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Cyclists cry foul over Stargell access

Submitted by on 1, September 28, 2010 – 5:00 am5 Comments

Cyclists are crying foul over what they claim was an executive decision on the part of public works staffers to nix a bike path along newly constructed Wilver “Willie” Stargell Avenue, instead dropping what they said is a sidewalk in its place.

“These changes were made during construction by public works staff. They were not reviewed by the public. They were not reviewed by the Planning Board, by the planning department. We can’t have individual staff and departments making decisions and undermining the process,” Dan Wood, co-founder of BikeAlameda, told the Planning Board on Monday night.

Wood, who said is group worked actively to ensure the Stargell construction would include good bike access, said cyclists using the path noticed it was not quite what they thought had been approved. When they went back to check, they found the original plans called for a 10-foot-wide bike path that was separated from car traffic. But what was built was an eight-foot-wide sidewalk, Wood said – one that cyclists said isn’t wide enough for them to use.

He and other cyclists said they wants the problem fixed, and they want changes in the process that will ensure that new construction is built as approved by city leaders.

“The public, and boards and commissions need to know that what is on paper is what is being followed and that if changes are necessary, these changes will be properly reviewed with enough input that the BEST solution for all modes of transportation can be realized,” BikeAlameda’s co-founder and Wood’s wife, Lucy Gigli, wrote to members over the weekend.

Supervising civil engineer Obaid Khan said the path is 10 feet wide – an eight-foot concrete path with two feet of softer surface between the path and the fence circling the College of Alameda. Still, he said public works is trying to address the concerns. He said they are seeking to widen the path and are talking to the college to see if they’ll remove the fence, making more room.

“We are definitely open to the concerns that have been brought to our attention. We are looking at solving it,” Khan told the Planning Board on Monday.

But Planning Board members, who noted that the concerns came just as the board was set to put its stamp of approval on updates to the city’s bicycle plan, said they want a public rundown of what happened and what fixes can be made. They also want to know why the plans never came back to the board even though they said they were supposed to.

“We want to make sure plans are implemented in the way we approved them and that we have adequate bicycle and pedestrian facilities out there,” board member Rebecca Kohlstrand said.


  • Linda Hudson says:

    I agree that not following plans is very serious. However, that said, I would prefer riding on the road, where bicycles belong (see the California Vehicle Code). Side paths are only “safe” until you reach an intersection, when wham! you’re dumped into the roadway. I do hope that there will be plenty of signs for both motorists and cyclists at intersections. And, OMG, is this going to be a two-way side path? I think BikeAlameda should lead a riding workshop to help train cyclists when this issue is resolved.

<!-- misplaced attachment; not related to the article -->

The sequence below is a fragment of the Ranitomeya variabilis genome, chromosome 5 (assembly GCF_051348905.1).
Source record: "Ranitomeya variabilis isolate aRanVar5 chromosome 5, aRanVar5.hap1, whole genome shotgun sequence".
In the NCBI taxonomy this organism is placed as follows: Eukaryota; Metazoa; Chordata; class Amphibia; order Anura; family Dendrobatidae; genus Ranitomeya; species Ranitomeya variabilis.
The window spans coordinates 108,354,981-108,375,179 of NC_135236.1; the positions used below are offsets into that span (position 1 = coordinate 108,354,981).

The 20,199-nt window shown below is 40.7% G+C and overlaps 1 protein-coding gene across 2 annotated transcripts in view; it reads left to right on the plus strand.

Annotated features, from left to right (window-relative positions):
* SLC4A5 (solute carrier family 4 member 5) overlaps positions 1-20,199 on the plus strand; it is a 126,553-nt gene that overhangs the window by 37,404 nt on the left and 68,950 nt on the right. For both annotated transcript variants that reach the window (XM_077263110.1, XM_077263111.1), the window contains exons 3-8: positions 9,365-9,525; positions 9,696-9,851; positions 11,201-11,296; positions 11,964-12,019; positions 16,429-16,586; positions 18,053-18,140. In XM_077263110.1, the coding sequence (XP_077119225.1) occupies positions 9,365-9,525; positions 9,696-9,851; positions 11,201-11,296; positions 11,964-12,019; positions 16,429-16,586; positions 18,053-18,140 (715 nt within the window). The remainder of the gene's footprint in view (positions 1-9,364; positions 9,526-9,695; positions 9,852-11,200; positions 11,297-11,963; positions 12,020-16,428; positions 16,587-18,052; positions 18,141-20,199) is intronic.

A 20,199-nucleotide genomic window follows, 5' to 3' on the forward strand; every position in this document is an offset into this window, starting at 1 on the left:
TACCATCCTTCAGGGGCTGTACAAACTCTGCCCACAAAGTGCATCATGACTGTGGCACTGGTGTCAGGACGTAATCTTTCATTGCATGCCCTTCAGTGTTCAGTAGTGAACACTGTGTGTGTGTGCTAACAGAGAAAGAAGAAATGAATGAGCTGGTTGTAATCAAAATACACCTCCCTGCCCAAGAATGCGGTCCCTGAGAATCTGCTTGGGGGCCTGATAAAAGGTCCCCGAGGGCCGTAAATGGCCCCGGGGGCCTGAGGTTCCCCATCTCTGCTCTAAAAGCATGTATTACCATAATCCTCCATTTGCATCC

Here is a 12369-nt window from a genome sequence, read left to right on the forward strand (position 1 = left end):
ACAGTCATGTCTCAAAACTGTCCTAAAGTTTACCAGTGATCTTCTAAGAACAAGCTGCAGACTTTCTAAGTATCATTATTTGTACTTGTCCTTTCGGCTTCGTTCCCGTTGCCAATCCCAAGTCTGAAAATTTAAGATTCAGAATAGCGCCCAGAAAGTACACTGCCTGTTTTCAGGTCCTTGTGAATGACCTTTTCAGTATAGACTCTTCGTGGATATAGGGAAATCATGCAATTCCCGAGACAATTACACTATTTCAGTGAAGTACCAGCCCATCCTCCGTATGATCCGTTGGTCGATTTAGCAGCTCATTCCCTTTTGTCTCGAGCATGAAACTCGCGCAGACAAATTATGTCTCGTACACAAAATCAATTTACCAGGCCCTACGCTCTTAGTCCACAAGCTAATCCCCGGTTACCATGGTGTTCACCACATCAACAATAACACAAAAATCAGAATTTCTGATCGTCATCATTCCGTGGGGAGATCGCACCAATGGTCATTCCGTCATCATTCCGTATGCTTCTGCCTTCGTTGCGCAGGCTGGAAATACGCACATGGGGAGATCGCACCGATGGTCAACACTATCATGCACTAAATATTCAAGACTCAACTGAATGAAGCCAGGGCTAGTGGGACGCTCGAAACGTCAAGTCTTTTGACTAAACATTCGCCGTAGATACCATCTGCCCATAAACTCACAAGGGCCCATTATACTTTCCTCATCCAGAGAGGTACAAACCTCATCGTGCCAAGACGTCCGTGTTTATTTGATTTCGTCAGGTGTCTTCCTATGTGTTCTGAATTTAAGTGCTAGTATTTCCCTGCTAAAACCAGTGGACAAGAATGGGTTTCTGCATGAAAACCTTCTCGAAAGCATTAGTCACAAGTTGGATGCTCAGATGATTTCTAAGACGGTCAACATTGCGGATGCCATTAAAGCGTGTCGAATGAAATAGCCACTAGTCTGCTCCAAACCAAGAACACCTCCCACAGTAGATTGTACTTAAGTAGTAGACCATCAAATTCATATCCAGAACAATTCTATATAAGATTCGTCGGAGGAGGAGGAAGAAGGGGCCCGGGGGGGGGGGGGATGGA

• Scott says:

    How about a bike path down atlantic too. there is that whole shoulder that is not being used between webster and main. Some reason Big rigs are parking in it

  • Chris Muir says:

    If only the section of Stargell that runs between the college and the Main St. had a bike path. It’s really fairly dangerous to ride there, because it’s narrow and the cars really zip by. There is plenty or room, I think.

  • Shannon says:

    There is a bike path along Main Street that the cyclists don’t use, which I don’t understand. Many cyclists go right down the middle of the road…which seems very dangerous.

  • Jon Spangler says:

    It is reassuring to know that not only my friends Dan Wood and lucy Gigli of BikeAlameda but also the conscientious members of the Planning Board are looking after the interests of cyclists as well as the City of Alameda.

    The intended design (not the altered one one that was built) was based on plans developed by an ad hoc task force of transit, bike, and pedestrian advocates that was formed in response to the round of freeway-style options ) that were first offered to Alamedans in about 1999.

    Dan Wood invited me to attend that meeting at Mastick Senior Center. We were both astounded at the freeway-like designs (with flyovers and worse) and their $20 – $30 million price tags. And none of these expensive designs incorporated direct, simple bike and ped access across Webster Street or Tinker Avenue (now Stargell Way).

    Working with then-Traffic Engineer Cheri Sheets over several months we came up with a design not unlike what was built recently, but with both on-street (Class 2) bike lanes and off-street (Class 1) bike paths. There was even a reception/public meeting to unveil this “Community-Based Plan for the (then) Tinker Avenue Interchange. And the price tag back in 2001(?) was about $14 million, not over $20 million. The approved plans for Willie Stargell Way differed only slightly from the original community-based plan.

    To see this truly community-based planning effort fall victim to a bureaucratic miscarriage is sad, indeed. It is also sad that my friend Obaid Khan may have been involved in what surely was a well-intentioned “improvement” to what was approved.

    I sincerely hope that the originally planned bike lanes and paths will be correctly implemented soon.

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